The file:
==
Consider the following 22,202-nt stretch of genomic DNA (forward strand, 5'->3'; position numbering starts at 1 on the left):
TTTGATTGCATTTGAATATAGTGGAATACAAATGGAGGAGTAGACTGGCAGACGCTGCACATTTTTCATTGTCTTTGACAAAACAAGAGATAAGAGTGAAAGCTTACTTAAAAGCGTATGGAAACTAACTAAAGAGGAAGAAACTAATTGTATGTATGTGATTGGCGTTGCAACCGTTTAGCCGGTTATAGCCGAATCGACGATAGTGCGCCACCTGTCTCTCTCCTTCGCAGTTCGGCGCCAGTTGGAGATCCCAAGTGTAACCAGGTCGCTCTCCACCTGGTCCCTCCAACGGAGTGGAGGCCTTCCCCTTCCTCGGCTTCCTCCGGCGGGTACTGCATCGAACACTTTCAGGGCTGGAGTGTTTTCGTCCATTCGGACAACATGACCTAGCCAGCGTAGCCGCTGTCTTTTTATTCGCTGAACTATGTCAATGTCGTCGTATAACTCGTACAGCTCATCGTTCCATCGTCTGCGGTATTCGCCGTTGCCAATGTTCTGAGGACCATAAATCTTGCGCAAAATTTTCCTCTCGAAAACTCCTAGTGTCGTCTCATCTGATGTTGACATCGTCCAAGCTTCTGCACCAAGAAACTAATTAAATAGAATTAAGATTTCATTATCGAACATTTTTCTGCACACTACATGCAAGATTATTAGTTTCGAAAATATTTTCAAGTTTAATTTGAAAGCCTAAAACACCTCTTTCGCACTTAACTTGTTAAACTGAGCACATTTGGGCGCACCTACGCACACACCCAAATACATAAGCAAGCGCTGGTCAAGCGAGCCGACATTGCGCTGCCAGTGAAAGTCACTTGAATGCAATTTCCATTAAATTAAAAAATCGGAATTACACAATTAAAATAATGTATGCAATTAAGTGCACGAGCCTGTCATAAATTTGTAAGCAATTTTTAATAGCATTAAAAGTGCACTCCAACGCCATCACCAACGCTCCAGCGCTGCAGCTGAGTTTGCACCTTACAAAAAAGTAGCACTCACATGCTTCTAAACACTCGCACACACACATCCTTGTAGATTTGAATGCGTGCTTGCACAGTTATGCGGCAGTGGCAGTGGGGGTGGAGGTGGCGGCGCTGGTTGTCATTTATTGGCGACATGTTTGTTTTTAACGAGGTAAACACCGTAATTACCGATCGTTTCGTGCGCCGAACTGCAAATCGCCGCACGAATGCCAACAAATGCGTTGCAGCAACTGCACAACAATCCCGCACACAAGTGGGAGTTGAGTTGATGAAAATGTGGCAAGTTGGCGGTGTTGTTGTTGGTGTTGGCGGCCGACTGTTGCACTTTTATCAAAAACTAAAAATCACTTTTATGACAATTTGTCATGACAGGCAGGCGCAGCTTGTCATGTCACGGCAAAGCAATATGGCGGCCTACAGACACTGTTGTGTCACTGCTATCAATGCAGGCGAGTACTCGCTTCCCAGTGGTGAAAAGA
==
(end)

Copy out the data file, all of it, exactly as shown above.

Consider the following 22,202-nt stretch of genomic DNA (forward strand, 5'->3'; position numbering starts at 1 on the left):
TTTGATTGCATTTGAATATAGTGGAATACAAATGGAGGAGTAGACTGGCAGACGCTGCACATTTTTCATTGTCTTTGACAAAACAAGAGATAAGAGTGAAAGCTTACTTAAAAGCGTATGGAAACTAACTAAAGAGGAAGAAACTAATTGTATGTATGTGATTGGCGTTGCAACCGTTTAGCCGGTTATAGCCGAATCGACGATAGTGCGCCACCTGTCTCTCTCCTTCGCAGTTCGGCGCCAGTTGGAGATCCCAAGTGTAACCAGGTCGCTCTCCACCTGGTCCCTCCAACGGAGTGGAGGCCTTCCCCTTCCTCGGCTTCCTCCGGCGGGTACTGCATCGAACACTTTCAGGGCTGGAGTGTTTTCGTCCATTCGGACAACATGACCTAGCCAGCGTAGCCGCTGTCTTTTTATTCGCTGAACTATGTCAATGTCGTCGTATAACTCGTACAGCTCATCGTTCCATCGTCTGCGGTATTCGCCGTTGCCAATGTTCTGAGGACCATAAATCTTGCGCAAAATTTTCCTCTCGAAAACTCCTAGTGTCGTCTCATCTGATGTTGACATCGTCCAAGCTTCTGCACCAAGAAACTAATTAAATAGAATTAAGATTTCATTATCGAACATTTTTCTGCACACTACATGCAAGATTATTAGTTTCGAAAATATTTTCAAGTTTAATTTGAAAGCCTAAAACACCTCTTTCGCACTTAACTTGTTAAACTGAGCACATTTGGGCGCACCTACGCACACACCCAAATACATAAGCAAGCGCTGGTCAAGCGAGCCGACATTGCGCTGCCAGTGAAAGTCACTTGAATGCAATTTCCATTAAATTAAAAAATCGGAATTACACAATTAAAATAATGTATGCAATTAAGTGCACGAGCCTGTCATAAATTTGTAAGCAATTTTTAATAGCATTAAAAGTGCACTCCAACGCCATCACCAACGCTCCAGCGCTGCAGCTGAGTTTGCACCTTACAAAAAAGTAGCACTCACATGCTTCTAAACACTCGCACACACACATCCTTGTAGATTTGAATGCGTGCTTGCACAGTTATGCGGCAGTGGCAGTGGGGGTGGAGGTGGCGGCGCTGGTTGTCATTTATTGGCGACATGTTTGTTTTTAACGAGGTAAACACCGTAATTACCGATCGTTTCGTGCGCCGAACTGCAAATCGCCGCACGAATGCCAACAAATGCGTTGCAGCAACTGCACAACAATCCCGCACACAAGTGGGAGTTGAGTTGATGAAAATGTGGCAAGTTGGCGGTGTTGTTGTTGGTGTTGGCGGCCGACTGTTGCACTTTTATCAAAAACTAAAAATCACTTTTATGACAATTTGTCATGACAGGCAGGCGCAGCTTGTCATGTCACGGCAAAGCAATATGGCGGCCTACAGACACTGTTGTGTCACTGCTATCAATGCAGGCGAGTACTCGCTTCCCAGTGGTGAAAAGA